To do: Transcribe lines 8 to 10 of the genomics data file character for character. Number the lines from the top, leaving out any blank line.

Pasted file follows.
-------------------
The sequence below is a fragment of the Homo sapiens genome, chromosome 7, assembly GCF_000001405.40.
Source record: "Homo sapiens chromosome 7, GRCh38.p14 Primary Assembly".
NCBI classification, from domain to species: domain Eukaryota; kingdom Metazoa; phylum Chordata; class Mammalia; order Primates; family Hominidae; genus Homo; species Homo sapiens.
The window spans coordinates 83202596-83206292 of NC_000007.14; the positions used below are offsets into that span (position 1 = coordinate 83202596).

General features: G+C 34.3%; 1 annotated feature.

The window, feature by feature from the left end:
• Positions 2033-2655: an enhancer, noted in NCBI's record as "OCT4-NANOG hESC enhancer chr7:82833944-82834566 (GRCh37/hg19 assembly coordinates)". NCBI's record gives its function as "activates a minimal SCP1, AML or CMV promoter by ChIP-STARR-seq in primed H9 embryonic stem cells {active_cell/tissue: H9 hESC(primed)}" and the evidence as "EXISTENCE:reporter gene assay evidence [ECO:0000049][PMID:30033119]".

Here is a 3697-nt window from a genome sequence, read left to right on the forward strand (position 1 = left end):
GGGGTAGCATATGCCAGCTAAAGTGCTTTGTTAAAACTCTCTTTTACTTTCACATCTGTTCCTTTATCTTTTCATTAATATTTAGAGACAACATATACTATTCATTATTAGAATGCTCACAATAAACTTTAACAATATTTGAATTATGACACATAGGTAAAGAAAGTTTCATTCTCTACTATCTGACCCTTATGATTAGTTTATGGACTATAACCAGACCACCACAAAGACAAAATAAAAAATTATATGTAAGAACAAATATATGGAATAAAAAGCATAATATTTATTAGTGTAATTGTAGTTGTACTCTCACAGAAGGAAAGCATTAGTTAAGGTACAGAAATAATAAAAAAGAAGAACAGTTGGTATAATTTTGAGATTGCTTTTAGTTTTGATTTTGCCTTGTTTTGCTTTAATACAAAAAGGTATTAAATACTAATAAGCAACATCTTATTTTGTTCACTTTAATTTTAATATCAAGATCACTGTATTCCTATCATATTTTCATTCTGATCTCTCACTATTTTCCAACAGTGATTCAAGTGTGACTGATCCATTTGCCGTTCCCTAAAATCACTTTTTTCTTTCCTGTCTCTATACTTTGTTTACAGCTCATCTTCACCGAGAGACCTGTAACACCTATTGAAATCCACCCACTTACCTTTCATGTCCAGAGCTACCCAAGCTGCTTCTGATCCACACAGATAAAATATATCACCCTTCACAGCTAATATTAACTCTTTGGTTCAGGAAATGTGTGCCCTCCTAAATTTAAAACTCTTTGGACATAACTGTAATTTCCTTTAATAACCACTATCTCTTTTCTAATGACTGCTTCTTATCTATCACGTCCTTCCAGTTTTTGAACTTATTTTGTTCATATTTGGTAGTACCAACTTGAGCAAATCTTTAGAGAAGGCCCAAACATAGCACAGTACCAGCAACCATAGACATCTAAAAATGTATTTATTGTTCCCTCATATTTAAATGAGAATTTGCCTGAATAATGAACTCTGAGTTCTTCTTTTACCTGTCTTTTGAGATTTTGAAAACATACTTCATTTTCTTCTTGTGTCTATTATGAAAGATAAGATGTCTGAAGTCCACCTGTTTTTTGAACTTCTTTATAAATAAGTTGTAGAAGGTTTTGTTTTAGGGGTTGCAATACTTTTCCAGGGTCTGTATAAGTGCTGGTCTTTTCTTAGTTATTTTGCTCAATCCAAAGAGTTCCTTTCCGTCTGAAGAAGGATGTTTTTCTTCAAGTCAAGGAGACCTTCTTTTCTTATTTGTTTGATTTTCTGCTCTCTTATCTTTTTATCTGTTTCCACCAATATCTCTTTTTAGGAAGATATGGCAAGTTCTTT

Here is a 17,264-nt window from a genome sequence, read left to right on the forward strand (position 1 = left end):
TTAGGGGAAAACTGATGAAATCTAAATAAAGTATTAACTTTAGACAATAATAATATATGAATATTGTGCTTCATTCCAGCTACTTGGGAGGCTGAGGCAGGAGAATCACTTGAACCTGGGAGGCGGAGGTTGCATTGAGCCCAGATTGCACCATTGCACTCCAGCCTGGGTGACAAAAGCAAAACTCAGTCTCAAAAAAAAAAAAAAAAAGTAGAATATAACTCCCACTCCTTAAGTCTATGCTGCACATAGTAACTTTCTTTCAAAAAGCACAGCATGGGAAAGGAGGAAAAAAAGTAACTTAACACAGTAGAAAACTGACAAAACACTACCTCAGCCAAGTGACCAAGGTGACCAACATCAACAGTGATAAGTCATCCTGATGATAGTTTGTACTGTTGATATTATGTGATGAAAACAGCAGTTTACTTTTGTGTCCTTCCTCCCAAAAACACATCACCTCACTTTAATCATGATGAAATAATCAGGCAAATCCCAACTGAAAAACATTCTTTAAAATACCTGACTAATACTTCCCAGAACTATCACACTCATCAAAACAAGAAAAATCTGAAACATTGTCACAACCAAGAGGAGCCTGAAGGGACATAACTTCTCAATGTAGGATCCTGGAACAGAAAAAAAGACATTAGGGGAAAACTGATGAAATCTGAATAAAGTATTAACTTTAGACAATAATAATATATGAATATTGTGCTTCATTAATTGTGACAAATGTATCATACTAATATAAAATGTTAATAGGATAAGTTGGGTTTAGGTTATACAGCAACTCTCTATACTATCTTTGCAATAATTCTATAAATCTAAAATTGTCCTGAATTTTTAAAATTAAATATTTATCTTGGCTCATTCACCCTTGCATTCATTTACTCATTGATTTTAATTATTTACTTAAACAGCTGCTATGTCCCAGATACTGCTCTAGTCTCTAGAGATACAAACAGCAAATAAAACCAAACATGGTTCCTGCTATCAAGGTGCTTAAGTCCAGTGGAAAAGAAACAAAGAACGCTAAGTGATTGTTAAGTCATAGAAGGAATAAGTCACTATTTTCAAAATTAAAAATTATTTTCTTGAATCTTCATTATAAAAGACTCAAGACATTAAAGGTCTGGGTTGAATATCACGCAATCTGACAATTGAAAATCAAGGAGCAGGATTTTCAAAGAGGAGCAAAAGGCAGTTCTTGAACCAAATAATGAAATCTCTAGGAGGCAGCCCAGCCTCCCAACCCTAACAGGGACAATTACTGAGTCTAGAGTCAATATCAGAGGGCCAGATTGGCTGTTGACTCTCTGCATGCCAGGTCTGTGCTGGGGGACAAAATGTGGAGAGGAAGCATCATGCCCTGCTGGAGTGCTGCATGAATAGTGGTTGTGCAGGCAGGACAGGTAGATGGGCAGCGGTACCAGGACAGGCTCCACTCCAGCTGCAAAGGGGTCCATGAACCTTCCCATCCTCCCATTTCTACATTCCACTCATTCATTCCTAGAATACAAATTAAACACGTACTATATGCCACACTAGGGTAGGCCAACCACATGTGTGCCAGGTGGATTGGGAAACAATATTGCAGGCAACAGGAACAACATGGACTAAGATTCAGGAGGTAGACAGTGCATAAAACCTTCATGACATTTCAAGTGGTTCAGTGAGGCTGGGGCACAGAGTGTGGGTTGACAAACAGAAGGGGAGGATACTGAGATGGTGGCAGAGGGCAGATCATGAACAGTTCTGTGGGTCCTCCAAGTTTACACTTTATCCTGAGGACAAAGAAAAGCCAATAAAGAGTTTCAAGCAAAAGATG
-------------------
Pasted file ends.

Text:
Here is a 3697-nt window from a genome sequence, read left to right on the forward strand (position 1 = left end):
GGGGTAGCATATGCCAGCTAAAGTGCTTTGTTAAAACTCTCTTTTACTTTCACATCTGTTCCTTTATCTTTTCATTAATATTTAGAGACAACATATACTATTCATTATTAGAATGCTCACAATAAACTTTAACAATATTTGAATTATGACACATAGGTAAAGAAAGTTTCATTCTCTACTATCTGACCCTTATGATTAGTTTATGGACTATAACCAGACCACCACAAAGACAAAATAAAAAATTATATGTAAGAACAAATATATGGAATAAAAAGCATAATATTTATTAGTGTAATTGTAGTTGTACTCTCACAGAAGGAAAGCATTAGTTAAGGTACAGAAATAATAAAAAAGAAGAACAGTTGGTATAATTTTGAGATTGCTTTTAGTTTTGATTTTGCCTTGTTTTGCTTTAATACAAAAAGGTATTAAATACTAATAAGCAACATCTTATTTTGTTCACTTTAATTTTAATATCAAGATCACTGTATTCCTATCATATTTTCATTCTGATCTCTCACTATTTTCCAACAGTGATTCAAGTGTGACTGATCCATTTGCCGTTCCCTAAAATCACTTTTTTCTTTCCTGTCTCTATACTTTGTTTACAGCTCATCTTCACCGAGAGACCTGTAACACCTATTGAAATCCACCCACTTACCTTTCATGTCCAGAGCTACCCAAGCTGCTTCTGATCCACACAGATAAAATATATCACCCTTCACAGCTAATATTAACTCTTTGGTTCAGGAAATGTGTGCCCTCCTAAATTTAAAACTCTTTGGACATAACTGTAATTTCCTTTAATAACCACTATCTCTTTTCTAATGACTGCTTCTTATCTATCACGTCCTTCCAGTTTTTGAACTTATTTTGTTCATATTTGGTAGTACCAACTTGAGCAAATCTTTAGAGAAGGCCCAAACATAGCACAGTACCAGCAACCATAGACATCTAAAAATGTATTTATTGTTCCCTCATATTTAAATGAGAATTTGCCTGAATAATGAACTCTGAGTTCTTCTTTTACCTGTCTTTTGAGATTTTGAAAACATACTTCATTTTCTTCTTGTGTCTATTATGAAAGATAAGATGTCTGAAGTCCACCTGTTTTTTGAACTTCTTTATAAATAAGTTGTAGAAGGTTTTGTTTTAGGGGTTGCAATACTTTTCCAGGGTCTGTATAAGTGCTGGTCTTTTCTTAGTTATTTTGCTCAATCCAAAGAGTTCCTTTCCGTCTGAAGAAGGATGTTTTTCTTCAAGTCAAGGAGACCTTCTTTTCTTATTTGTTTGATTTTCTGCTCTCTTATCTTTTTATCTGTTTCCACCAATATCTCTTTTTAGGAAGATATGGCAAGTTCTTT

Here is a 17,264-nt window from a genome sequence, read left to right on the forward strand (position 1 = left end):